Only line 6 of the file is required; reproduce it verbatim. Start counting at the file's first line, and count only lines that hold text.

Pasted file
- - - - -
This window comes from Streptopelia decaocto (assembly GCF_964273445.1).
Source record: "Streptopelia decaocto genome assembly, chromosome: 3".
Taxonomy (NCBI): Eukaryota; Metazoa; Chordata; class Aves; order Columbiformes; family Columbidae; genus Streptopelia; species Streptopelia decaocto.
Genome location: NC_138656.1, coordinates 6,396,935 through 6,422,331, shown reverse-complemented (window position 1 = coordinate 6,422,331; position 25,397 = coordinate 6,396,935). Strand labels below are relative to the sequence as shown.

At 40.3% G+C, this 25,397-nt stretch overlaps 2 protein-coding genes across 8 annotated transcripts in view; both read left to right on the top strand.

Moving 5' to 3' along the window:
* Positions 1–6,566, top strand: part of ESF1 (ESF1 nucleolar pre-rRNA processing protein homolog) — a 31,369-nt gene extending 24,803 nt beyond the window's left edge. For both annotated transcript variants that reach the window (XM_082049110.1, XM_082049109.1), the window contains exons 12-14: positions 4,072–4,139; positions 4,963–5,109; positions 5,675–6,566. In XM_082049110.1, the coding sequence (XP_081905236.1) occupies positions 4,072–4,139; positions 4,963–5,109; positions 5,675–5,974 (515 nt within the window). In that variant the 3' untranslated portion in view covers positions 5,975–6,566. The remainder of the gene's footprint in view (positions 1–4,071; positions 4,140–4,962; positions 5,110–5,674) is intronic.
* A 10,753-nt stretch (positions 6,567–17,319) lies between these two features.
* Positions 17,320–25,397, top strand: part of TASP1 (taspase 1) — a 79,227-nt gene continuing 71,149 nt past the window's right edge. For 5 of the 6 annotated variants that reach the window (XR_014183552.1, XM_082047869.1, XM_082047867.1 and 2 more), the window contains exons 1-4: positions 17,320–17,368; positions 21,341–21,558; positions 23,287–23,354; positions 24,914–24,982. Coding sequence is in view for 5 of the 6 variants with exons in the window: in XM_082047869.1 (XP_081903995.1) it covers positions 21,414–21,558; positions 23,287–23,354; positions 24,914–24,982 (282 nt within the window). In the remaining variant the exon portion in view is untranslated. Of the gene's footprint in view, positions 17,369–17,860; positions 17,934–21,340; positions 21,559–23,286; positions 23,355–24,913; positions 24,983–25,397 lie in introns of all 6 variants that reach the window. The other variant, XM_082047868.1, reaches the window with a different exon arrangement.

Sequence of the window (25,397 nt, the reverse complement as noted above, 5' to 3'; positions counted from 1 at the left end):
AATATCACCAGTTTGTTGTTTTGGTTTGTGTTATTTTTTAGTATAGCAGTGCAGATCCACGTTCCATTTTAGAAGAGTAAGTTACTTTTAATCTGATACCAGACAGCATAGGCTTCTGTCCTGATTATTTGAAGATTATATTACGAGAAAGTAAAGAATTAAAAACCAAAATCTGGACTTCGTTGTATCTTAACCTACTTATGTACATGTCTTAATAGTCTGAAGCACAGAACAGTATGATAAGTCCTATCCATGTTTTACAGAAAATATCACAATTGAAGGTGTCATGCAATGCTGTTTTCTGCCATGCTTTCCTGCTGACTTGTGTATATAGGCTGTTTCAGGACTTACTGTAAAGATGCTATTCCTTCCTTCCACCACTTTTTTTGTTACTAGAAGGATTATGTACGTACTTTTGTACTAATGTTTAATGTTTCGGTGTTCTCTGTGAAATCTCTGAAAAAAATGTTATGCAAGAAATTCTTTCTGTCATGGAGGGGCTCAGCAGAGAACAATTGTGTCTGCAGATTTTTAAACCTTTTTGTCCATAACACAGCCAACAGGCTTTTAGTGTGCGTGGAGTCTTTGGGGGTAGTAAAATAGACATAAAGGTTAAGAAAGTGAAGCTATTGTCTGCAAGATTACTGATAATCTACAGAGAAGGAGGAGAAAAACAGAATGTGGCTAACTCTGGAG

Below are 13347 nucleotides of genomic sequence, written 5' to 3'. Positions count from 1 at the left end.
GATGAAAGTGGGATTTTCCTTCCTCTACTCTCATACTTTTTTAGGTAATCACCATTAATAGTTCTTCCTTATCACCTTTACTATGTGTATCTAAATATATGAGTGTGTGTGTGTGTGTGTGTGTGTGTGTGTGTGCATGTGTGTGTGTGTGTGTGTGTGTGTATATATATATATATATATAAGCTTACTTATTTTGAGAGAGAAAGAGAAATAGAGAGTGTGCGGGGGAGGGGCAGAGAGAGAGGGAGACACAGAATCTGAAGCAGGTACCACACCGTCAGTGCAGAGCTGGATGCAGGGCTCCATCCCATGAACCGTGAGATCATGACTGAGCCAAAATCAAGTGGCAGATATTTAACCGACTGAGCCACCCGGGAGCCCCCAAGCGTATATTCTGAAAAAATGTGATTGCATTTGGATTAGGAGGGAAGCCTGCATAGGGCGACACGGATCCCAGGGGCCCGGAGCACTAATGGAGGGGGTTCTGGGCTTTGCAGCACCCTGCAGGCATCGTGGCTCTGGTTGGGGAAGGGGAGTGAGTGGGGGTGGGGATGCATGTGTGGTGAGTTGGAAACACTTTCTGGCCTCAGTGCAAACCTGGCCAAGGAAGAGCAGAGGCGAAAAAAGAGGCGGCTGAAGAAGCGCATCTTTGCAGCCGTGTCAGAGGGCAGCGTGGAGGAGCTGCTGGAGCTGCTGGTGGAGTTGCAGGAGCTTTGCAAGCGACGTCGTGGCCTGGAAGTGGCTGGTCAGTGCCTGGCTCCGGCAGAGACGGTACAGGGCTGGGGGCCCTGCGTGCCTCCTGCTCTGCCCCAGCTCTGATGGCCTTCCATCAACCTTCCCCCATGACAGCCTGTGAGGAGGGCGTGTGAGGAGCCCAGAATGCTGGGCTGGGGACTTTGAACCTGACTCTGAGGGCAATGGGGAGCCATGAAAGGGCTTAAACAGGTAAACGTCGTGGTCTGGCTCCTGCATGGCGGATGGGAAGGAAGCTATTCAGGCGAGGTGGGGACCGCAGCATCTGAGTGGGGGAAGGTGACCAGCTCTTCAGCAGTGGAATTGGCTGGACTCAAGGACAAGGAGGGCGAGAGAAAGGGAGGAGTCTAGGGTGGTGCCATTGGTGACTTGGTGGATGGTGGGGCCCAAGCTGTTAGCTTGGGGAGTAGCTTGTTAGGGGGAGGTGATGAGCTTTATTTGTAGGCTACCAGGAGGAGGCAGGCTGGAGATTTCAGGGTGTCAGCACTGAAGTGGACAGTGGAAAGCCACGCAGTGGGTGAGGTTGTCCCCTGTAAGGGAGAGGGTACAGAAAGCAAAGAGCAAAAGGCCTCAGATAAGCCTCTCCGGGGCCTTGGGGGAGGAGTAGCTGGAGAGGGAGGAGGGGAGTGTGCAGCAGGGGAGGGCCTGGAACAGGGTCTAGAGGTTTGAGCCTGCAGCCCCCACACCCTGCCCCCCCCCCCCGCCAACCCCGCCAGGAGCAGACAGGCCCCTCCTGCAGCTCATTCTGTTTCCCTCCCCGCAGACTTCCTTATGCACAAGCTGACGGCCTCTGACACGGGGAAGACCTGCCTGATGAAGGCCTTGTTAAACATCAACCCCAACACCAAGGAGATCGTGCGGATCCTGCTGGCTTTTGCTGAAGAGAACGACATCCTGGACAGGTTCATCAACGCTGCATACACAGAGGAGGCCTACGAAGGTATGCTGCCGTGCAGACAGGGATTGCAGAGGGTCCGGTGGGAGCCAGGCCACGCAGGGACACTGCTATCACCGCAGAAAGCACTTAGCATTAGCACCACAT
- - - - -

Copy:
Moving 5' to 3' along the window: